The largest study into the genetic and environmental causes of disease is to be rolled out across the UK.
The project will generate a huge amount of data
The UK Biobank aims to obtain DNA samples from up to 500,000 people aged 40-69 and track their health.
It is hoped the database will be used to find cures for killer illnesses such as heart disease, diabetes and cancer.
The project received unanimous support from a team of international experts and its financial backers following a three-month pilot around Manchester.
Letters will be sent to men and women in the target group by the end of the year, inviting them to attend one of a network of assessment centres to be set up in locations around the UK.
Over a three to four-year recruitment period, there will be around 35 centres in England, Scotland and Wales, each open for about six months.
The centres will be located in areas where there are about 150,000 men and women aged 40-69 living within a 10-mile radius.
The project will gather, store and protect a vast bank of medical data and material.
The aim is to give accredited researchers a rich resource which they can use to examine how the complex interplay of genes, lifestyle and environment affects our risk of disease.
The £61m project is being funded by the Medical Research Council (MRC), the Wellcome Trust, the Department of Health, the Scottish Executive and the North West Regional Development Agency.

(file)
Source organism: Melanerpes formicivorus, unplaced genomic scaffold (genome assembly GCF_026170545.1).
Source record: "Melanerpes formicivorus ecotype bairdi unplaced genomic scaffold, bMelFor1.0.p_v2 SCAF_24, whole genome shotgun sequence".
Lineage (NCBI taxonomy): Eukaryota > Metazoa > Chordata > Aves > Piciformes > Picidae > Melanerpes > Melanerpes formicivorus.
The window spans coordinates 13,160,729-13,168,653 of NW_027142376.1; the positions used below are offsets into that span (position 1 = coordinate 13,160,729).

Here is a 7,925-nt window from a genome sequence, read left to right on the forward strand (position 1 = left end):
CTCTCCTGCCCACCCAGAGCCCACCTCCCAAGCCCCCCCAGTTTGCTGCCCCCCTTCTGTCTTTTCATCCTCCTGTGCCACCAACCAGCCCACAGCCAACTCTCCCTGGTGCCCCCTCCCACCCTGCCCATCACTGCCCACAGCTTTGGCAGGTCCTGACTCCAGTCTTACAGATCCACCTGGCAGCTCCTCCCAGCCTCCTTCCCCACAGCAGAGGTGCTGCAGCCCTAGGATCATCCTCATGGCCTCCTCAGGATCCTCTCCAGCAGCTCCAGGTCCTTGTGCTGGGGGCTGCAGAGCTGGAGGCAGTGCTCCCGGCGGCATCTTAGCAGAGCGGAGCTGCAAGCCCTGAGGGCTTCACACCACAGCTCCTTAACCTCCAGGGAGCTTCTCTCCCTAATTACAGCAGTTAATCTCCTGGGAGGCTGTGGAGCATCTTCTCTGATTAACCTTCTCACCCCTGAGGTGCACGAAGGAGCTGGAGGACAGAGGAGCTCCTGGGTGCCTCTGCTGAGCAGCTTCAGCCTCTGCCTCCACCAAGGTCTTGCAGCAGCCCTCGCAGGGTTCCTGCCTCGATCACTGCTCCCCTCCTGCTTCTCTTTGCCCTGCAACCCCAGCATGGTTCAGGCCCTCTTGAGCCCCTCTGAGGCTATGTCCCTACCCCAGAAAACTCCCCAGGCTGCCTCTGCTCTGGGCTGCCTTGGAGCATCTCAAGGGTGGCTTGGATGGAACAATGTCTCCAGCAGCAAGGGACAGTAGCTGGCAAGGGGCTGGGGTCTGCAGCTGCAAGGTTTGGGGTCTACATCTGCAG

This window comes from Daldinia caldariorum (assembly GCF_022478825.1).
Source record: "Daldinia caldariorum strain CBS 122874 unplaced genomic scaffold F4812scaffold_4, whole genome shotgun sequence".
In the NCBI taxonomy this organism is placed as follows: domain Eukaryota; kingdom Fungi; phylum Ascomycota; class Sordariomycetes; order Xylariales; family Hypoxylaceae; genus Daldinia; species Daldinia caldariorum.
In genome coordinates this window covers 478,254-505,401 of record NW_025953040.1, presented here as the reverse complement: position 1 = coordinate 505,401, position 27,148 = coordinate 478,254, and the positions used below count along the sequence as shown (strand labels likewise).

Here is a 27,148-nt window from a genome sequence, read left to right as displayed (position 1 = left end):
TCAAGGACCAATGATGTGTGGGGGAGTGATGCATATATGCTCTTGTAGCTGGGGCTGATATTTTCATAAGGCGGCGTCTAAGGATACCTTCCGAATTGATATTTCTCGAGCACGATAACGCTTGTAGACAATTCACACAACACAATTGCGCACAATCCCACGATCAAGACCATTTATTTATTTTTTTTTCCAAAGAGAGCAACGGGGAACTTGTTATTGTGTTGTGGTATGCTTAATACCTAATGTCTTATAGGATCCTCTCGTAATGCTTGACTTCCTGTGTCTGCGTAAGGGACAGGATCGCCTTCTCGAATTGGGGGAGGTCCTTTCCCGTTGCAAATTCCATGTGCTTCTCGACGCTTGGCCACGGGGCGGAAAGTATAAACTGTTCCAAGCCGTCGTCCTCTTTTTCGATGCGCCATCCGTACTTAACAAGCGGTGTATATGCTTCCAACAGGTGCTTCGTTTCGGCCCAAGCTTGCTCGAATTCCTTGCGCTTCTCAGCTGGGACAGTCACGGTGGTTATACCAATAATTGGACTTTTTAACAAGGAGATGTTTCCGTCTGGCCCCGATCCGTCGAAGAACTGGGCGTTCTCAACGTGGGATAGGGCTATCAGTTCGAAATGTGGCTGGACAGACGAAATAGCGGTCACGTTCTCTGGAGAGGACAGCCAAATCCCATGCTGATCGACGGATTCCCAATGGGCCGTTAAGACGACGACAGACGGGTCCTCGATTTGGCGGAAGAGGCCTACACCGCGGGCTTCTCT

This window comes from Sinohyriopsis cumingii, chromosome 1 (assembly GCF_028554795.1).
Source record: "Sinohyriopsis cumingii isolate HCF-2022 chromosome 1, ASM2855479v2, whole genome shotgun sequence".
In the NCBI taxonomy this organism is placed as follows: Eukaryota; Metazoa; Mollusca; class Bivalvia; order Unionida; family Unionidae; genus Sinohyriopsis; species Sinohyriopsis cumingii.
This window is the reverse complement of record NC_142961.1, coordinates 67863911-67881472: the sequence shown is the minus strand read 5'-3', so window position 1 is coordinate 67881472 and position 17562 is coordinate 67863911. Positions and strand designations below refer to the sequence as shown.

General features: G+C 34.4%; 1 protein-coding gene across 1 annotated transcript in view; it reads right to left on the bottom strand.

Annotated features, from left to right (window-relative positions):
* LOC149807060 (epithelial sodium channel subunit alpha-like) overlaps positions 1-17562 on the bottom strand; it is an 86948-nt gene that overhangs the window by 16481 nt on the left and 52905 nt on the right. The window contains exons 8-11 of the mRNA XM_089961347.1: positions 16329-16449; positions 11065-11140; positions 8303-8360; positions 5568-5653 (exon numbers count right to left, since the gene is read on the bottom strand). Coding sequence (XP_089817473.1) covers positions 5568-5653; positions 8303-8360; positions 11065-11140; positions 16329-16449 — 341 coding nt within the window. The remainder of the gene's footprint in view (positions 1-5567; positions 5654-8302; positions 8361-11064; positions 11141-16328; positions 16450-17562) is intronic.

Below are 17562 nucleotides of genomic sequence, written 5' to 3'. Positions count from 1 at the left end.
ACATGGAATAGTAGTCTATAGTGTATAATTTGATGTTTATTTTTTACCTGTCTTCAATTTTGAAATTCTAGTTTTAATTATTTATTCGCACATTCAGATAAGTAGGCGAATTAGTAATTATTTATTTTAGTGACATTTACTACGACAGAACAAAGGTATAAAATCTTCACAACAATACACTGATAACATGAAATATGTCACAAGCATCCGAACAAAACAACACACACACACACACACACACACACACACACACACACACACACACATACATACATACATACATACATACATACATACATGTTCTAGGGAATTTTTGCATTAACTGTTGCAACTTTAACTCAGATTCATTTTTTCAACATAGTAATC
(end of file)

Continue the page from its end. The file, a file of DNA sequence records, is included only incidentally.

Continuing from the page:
A final protocol has been closely assessed by an independent International Review Panel set up by the funders.
In its report, the panel concluded that "UK Biobank has the potential, in ways that are not currently available elsewhere, to support a wide range of research".
It also praised the planning of the project, and the way it had dealt with potential ethical problems.
Professor Rory Collins, UK Biobank's Principal Investigator, was delighted that the project had been given the thumbs up.
He said: "For decades to come, the UK Biobank resource should provide researchers around the world with vital insights into some of the most distressing diseases of middle and old age."
Professor Colin Blakemore, MRC chief executive, said the project would provide scientists with "unprecedented opportunities to improve people's lives".
"UK Biobank offers enormous potential to find out more about the complex links between our genes, the lives we lead and our health.
"Over the coming years the data from this study will grow into a unique resource for future generations."
His view was echoed by Dr Mark Walport, director of the Wellcome Trust.
He said: "This study has the opportunity to make a real difference to the health of future generations."
Health Minister Andy Burnham said the endorsement of Biobank showed the UK was at the forefront of applying new genetics-based knowledge for the benefit of patients.
"Our academic and industrial research prowess, coupled with ethically robust research governance procedures, means we are already among the leading players in genetics research and development."
However, Biobank does not have universal support. Many leading medical researchers are concerned that it will be difficult to accurately track lifestyle factors, such as diet and exercise of 500,000 people.
As a result, they say, the study will be superficial - and could find false links between genes and disease.
Dr Helen Wallace, of the group GeneWatch, said there was a concern that research funding might be better used elsewhere.
She said: "We would still like to see a much more open process of decision-making which actively involves members of the public."